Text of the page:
Animafest's many guests of honour will surely remember Thursday, 8 June by the traditional animation picnic away from the city. However, the audience will not 'go hungry' until they return in the afternoon – Student Competition 2 (11am, Europa) and 3 (5.30pm, Tuškanac), Children's Film Competition 2 (11.30am, Kinoteka) and 3 (9.30am, Kinoteka), as well as the Cartoon d'Or section (11am, Tuškanac) with five films nominated for the European prize for best animated film are scheduled for today. The latter selection includes the post-apocalyptic Peripheria by David Coqard-Dassault, a history drama short-listed for the Oscars, Under Your Fingers (2015) by Marie-Christine Courtès about three women in a French camp in Indochina, as well as the winner, Yùl and the Snake by Gabriel Harel. The Spanish film Alike by Daniel Martínez and Rafa Cano Méndez reminds of the finest of Pixar's short works and depicts a father-son relationship, while the Danish film Machine by Sunit Parekh-Gaiheda innovatively uses CGI referring to stop-motion and focuses on one couple's relationship.
A programme connecting comic book and animation is a must-see – primarily film made by Croatian comic authors who tried out animation as well (Europa, 3.30pm), such as Milan Trenc, Darko Kreč, Joško Marušić, Nedeljko Dragić, Krešimir Zimonić, Danijel Žeželj and others. Another similar treat is a selection of short comic book adaptations curated by Daniel Šuljić (Tuškanac, 1pm), Jens Meinrenken (Tuškanac, 8pm) and Amid Amidi (Tuškanac, 10pm). At 3.30pm Tuškanac is also showing the best films in a programme of New Talents, Višegrad Animation Forum, and at the same time at Kinoteka a rerun of Plympton's Revengeance is scheduled.
However, a real explosion is not expected until afternoon, with some of Animafest's central events. At 5.30pm Europa is hosting Oscar winner Michaël Dudok de Wit and his touching family/love/Robinsonian fantasy The Red Turtle, made in association with Hayao Miyazaki's famous Ghibli Studio. Although the great Miyazaki did not work on this film, another Japanese animation legend was the film's artistic producer – Isao Takahata, the author of Grave of the Fireflies. This collaboration and other aspects of making his feature masterpiece will be the subject of a Q&A with de Wit, Animafest's winner with Father and Daughter (2002), after the screening.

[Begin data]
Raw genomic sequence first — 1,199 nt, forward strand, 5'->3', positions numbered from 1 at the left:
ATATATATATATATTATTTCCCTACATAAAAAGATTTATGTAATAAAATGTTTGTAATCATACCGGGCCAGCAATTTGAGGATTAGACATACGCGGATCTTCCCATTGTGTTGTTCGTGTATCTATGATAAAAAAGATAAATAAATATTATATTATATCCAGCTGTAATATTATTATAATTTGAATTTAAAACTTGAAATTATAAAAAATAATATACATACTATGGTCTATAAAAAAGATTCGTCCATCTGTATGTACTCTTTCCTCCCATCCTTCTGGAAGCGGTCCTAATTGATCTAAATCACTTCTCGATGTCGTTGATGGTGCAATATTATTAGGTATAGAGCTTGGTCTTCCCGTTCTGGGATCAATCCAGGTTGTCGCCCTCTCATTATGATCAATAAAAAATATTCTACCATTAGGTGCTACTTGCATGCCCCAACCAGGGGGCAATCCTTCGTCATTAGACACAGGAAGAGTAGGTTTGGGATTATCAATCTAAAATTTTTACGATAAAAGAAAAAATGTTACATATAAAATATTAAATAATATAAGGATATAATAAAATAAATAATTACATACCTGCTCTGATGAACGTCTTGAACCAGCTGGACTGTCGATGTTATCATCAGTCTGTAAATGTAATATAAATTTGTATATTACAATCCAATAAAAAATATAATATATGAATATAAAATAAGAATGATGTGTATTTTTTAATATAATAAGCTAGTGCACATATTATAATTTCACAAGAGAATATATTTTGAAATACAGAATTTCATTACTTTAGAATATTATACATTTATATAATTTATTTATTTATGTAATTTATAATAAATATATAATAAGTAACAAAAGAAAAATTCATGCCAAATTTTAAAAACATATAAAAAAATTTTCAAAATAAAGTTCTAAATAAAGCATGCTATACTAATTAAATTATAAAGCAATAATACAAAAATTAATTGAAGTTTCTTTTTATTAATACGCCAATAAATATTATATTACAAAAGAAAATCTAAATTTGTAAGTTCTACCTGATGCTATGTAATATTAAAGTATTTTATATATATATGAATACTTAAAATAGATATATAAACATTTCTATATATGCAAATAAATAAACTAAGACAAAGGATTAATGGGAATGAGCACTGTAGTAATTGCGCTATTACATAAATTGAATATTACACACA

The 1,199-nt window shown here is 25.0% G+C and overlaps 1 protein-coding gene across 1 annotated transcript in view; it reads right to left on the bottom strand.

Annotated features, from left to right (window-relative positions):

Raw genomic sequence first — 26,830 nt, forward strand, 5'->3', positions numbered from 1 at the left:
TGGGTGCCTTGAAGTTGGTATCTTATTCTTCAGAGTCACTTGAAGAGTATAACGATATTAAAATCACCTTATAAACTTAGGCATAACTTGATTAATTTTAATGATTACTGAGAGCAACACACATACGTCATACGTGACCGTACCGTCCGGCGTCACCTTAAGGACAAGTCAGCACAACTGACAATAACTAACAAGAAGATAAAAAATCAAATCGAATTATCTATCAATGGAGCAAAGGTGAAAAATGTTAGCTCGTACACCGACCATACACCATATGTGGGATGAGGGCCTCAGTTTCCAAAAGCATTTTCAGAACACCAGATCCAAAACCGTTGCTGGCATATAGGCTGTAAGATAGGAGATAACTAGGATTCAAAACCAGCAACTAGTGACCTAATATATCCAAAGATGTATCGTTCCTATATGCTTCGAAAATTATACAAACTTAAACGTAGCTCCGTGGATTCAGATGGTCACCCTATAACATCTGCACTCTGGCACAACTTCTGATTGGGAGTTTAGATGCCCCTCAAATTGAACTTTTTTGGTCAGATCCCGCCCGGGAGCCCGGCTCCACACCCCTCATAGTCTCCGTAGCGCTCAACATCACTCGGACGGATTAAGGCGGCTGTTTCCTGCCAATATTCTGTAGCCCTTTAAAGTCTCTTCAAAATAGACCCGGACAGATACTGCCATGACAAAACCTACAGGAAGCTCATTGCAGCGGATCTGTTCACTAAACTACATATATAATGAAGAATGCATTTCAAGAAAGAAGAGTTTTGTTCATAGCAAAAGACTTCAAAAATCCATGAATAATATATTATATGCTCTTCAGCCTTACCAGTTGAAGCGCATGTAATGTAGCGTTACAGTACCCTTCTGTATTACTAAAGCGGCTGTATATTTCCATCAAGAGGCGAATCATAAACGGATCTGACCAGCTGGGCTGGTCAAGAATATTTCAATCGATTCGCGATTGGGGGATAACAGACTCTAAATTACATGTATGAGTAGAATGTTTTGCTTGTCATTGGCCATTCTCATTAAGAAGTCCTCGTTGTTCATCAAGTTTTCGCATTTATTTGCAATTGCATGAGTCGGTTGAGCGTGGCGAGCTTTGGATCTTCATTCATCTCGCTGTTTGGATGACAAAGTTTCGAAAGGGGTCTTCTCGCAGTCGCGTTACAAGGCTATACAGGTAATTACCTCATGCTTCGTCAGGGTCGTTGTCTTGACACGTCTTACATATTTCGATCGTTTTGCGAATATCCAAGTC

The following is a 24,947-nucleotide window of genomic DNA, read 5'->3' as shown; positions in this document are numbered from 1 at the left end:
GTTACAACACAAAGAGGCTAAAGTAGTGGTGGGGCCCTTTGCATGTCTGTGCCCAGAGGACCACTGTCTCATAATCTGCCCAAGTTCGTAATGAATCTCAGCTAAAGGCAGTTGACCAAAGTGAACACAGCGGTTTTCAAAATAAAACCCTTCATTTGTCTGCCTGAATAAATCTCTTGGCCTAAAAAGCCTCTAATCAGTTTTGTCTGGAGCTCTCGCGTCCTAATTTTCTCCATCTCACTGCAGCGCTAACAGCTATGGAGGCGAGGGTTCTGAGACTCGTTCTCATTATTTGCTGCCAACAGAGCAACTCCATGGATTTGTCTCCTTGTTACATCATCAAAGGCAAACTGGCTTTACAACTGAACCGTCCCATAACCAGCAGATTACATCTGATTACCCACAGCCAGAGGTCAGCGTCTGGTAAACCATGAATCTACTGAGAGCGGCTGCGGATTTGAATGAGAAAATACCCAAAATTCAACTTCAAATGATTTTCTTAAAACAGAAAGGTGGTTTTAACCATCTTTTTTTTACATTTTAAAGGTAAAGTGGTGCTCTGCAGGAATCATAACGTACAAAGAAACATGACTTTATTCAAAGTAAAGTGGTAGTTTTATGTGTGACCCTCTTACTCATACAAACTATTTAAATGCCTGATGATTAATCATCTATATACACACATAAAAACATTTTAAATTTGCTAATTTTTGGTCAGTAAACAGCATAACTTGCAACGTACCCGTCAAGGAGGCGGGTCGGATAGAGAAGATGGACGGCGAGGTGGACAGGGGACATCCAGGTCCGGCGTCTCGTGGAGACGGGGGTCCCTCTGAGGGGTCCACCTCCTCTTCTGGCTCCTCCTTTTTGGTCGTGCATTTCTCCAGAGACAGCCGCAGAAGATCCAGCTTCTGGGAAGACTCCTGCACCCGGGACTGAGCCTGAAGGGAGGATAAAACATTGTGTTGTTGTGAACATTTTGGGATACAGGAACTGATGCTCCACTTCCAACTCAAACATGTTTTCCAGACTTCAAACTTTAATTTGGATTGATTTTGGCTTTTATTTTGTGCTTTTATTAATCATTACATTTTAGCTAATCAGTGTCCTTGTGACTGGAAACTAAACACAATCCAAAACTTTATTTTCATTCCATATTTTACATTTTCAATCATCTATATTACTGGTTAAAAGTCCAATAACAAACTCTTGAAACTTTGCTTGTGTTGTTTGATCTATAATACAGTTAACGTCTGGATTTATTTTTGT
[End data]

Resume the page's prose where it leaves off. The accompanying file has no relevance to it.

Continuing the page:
The Grand Competition – Short Film 4, coming up immediately after The Red Turtle at Europa (8pm) includes the world premiere of Airport by the Swiss-Croatian animator Michaela Müller, a master of drawing and glass painting, using this technique to describe an anxiety-ridden airport fuss, subtly narrating with colours and showing why she is considered one of the finest representatives of this demanding animation method all over Europe. Europa will close its doors for the day after a screening of another Grand Competition – Feature Film entry – Where It Floods by Joel Benjamin, a film portraying a head of the family from the Midwest trying to find a balance between his family and a flooded land. This screening too will be attended by the director, who will take part in a Q&A session afterwards.
The last chance to see the controversial Chinese gangster neo-noir Have a Nice Day!, removed from Annecy due to political pressures, is tonight at 10pm at Kinoteka.
At 7pm, Pakito Bolino, one of the founders of the Marseille-based indie collective Le Dernier Cri, is having a silkscreen workshop at Art Park, followed by a visual journey to hell: the film Savage Religions – an absurd mixture of styles by 30 artists from 11 countries, inspired by paintings for La Major cathedral. Blasphemous, obscene and animanarchic, Savage Religions are an inevitable treat for animation adventurists and lovers of unlimited cinematic horizons.
At the end of the day, the already mentioned Oscar winner Michaël Dudok de Wit will sit at a piano, and other animators will also grab their instruments for the Jam Session. Indeed – a Thursday to remember.
Photos of Wednesday at Animafest can be found HERE.